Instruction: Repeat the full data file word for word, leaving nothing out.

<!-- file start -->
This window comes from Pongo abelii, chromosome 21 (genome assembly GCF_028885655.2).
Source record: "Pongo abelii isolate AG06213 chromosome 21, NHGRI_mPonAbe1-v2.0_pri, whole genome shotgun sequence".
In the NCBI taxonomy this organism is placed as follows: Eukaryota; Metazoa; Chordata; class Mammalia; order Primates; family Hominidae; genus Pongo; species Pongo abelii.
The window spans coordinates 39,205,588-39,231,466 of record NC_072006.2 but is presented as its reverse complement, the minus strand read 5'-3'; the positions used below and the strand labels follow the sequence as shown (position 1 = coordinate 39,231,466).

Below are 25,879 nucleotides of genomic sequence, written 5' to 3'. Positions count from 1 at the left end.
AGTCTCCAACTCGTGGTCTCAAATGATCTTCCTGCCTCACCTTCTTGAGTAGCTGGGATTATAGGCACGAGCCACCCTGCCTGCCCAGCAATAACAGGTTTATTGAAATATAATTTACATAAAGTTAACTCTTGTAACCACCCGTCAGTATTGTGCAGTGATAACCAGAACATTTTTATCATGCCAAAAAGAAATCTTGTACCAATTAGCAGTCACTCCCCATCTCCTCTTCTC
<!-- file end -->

This window comes from Pongo abelii, chromosome 21 (genome assembly GCF_028885655.2).
Source record: "Pongo abelii isolate AG06213 chromosome 21, NHGRI_mPonAbe1-v2.0_pri, whole genome shotgun sequence".
In the NCBI taxonomy this organism is placed as follows: Eukaryota; Metazoa; Chordata; class Mammalia; order Primates; family Hominidae; genus Pongo; species Pongo abelii.
The window spans coordinates 39,205,588-39,231,466 of record NC_072006.2 but is presented as its reverse complement, the minus strand read 5'-3'; the positions used below and the strand labels follow the sequence as shown (position 1 = coordinate 39,231,466).

Below are 25,879 nucleotides of genomic sequence, written 5' to 3'. Positions count from 1 at the left end.
AGTCTCCAACTCGTGGTCTCAAATGATCTTCCTGCCTCACCTTCTTGAGTAGCTGGGATTATAGGCACGAGCCACCCTGCCTGCCCAGCAATAACAGGTTTATTGAAATATAATTTACATAAAGTTAACTCTTGTAACCACCCGTCAGTATTGTGCAGTGATAACCAGAACATTTTTATCATGCCAAAAAGAAATCTTGTACCAATTAGCAGTCACTCCCCATCTCCTCTTCTC